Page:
Everyone else is writing about it, so it’s probably about time that I did too.
SciFoo ‘07 was wonderfully intense, mind-expanding and surreal. Organisationally, it was a bit less stressful than last year’s inaugural event (at least for me), mainly because we knew it was going to work to some degree. Indeed, the success of SciFoo ‘06 lead to a fair amount of anticipation this year, best described in words by Jonathan Eisen and in pictures by Pierre Lindenbaum. (See also Pierre’s cartoons from the event itself.)
Such is the variety and (relative) anarchy of the event that there’s no such thing as one SciFoo experience, only 200+ personal experiences. To give a feel of the occasion, read Henry Gee’s opening post and have a look at Bora’s photos, photos, and more photos. What follows is a very brief description of a few of my experiences.
We kicked off the event on Friday evening. After everyone had introduced themselves in (more or less) three words, we unleashed them on the schedule boards, which quickly filled up with wide range of proposed sessions. Then we asked a few of the attendees to give talks in front the whole group of around 200 people. One of them was Charles Simonyi, who described his recent trip into space with a short video and a great Q&A session. His partner, Martha Stewart also explained about the food that she helped to arrange for the voyage.
On Saturday morning, after thinking about it for quite a while, I skipped the publishing-related topics. I had come to SciFoo for something new, so I went to a lot of physics sessions. The prospect of learning about quantum computing, the nature of time, and multiverses from the likes of Frank Wilczek, Martin Rees, Lee Smolin and Neal Stephenson was simply irresistible. But perhaps my favourite session of all was George Dyson’s talk about the amazing human story of Kurt Gödel’s journey from Europe to America in 1940, his mental health problems, and the attempt by the US government, once he got to the country, to draft him into the military. I always enjoy George’s talks, but what made this one extra-special was the presence of his father, Freeman, who worked alongside Gödel and other great names at the Institute for Advanced Study in Princeton. He was full of anecdotes which served to remind us that science, for all it’s dry rationalism, is at heart an intensely messy, human activity. I also really enjoyed Lincoln Stein’s talk about Jim Watson’s genome, Pete Worden’s session about avoiding collisions with near-earth asteroids, and Paul Sereno’s display of amazing dinosaur bones.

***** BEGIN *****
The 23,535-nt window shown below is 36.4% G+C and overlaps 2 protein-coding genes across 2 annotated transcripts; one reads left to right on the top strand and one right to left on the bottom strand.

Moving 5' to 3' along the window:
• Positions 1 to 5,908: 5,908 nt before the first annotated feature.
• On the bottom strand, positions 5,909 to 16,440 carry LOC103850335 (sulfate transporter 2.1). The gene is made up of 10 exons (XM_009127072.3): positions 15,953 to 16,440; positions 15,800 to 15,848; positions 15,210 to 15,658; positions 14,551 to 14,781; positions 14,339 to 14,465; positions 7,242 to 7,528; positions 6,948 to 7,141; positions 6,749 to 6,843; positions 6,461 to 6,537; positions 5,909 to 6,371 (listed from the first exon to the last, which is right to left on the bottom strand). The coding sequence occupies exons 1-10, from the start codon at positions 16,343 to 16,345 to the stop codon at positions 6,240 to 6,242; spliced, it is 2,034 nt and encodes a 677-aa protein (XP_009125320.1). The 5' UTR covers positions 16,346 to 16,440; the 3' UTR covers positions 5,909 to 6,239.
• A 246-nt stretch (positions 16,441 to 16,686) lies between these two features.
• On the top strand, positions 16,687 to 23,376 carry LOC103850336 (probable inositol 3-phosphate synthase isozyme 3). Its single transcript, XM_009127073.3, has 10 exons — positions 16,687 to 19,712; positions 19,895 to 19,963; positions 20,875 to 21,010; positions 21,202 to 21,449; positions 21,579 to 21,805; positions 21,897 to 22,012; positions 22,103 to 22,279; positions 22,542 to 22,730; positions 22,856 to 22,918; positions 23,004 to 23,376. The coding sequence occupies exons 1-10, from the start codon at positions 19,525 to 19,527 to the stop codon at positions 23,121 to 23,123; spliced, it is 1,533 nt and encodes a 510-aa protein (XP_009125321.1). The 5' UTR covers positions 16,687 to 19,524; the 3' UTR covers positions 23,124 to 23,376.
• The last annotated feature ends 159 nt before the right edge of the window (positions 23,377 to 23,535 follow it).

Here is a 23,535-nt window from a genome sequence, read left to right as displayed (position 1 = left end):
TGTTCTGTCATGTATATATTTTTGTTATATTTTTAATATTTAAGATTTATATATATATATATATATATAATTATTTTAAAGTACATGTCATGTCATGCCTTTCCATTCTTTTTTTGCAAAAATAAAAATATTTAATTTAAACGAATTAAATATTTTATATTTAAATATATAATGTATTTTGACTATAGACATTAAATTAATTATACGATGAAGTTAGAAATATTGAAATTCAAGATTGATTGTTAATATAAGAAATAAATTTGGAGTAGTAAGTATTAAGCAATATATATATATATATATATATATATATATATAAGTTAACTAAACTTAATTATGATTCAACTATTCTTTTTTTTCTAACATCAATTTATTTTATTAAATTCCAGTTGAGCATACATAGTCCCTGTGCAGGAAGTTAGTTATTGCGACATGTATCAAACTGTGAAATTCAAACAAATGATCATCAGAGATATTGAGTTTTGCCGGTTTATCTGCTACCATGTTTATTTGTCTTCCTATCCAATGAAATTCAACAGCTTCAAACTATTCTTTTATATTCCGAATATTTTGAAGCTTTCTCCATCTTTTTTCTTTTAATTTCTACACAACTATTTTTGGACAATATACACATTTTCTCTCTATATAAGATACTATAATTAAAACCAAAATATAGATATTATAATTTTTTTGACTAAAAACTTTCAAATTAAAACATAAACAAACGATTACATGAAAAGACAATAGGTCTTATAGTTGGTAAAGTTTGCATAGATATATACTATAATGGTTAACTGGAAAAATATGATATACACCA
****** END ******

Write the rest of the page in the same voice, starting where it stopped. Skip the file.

Many people seemed to have a blast. I did too. What other event brings together people like Eric Lander, Lincoln Stein, Frank Wilczek, Andy Fire, Martin Rees, Freeman Dyson, Lee Smolin, Paul Sereno, PZ Myers, Bjorn Lomborg, Eric Drexler, Charles Simonyi, Danny Hillis, Larry Page, Jim Hendler, Esther Dyson, Jeff Hawkins, Sergey Brin, Vinod Khosla, Carl Djerassi, Greg Bear, Neal Stephenson, Kim Stanley Robinson, James Randi and Martha Stewart? And that’s not to mention the many great young scientists who are going to be the superstars of their generation. To sum up, I’ll turn to Henry Gee again: “Someday all conferences will be like this.”